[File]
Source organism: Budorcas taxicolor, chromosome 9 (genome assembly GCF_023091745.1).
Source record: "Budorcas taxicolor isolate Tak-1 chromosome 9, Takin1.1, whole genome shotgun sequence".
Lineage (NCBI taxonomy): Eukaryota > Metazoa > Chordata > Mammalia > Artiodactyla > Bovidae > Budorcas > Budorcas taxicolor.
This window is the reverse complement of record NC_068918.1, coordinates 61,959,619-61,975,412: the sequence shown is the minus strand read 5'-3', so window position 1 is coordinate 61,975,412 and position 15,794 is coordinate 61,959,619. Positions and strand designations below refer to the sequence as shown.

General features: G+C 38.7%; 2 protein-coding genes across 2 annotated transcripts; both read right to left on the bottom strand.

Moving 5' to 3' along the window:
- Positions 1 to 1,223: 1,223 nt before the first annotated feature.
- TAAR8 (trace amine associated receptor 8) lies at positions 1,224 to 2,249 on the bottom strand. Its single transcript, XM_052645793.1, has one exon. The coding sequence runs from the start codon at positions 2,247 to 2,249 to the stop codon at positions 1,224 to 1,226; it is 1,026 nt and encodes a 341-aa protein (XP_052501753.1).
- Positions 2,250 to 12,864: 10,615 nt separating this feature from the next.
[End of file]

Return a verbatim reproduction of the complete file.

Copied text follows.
Source organism: Budorcas taxicolor, chromosome 9 (genome assembly GCF_023091745.1).
Source record: "Budorcas taxicolor isolate Tak-1 chromosome 9, Takin1.1, whole genome shotgun sequence".
Lineage (NCBI taxonomy): Eukaryota > Metazoa > Chordata > Mammalia > Artiodactyla > Bovidae > Budorcas > Budorcas taxicolor.
This window is the reverse complement of record NC_068918.1, coordinates 61,959,619-61,975,412: the sequence shown is the minus strand read 5'-3', so window position 1 is coordinate 61,975,412 and position 15,794 is coordinate 61,959,619. Positions and strand designations below refer to the sequence as shown.

General features: G+C 38.7%; 2 protein-coding genes across 2 annotated transcripts; both read right to left on the bottom strand.

Moving 5' to 3' along the window:
- Positions 1 to 1,223: 1,223 nt before the first annotated feature.
- TAAR8 (trace amine associated receptor 8) lies at positions 1,224 to 2,249 on the bottom strand. Its single transcript, XM_052645793.1, has one exon. The coding sequence runs from the start codon at positions 2,247 to 2,249 to the stop codon at positions 1,224 to 1,226; it is 1,026 nt and encodes a 341-aa protein (XP_052501753.1).
- Positions 2,250 to 12,864: 10,615 nt separating this feature from the next.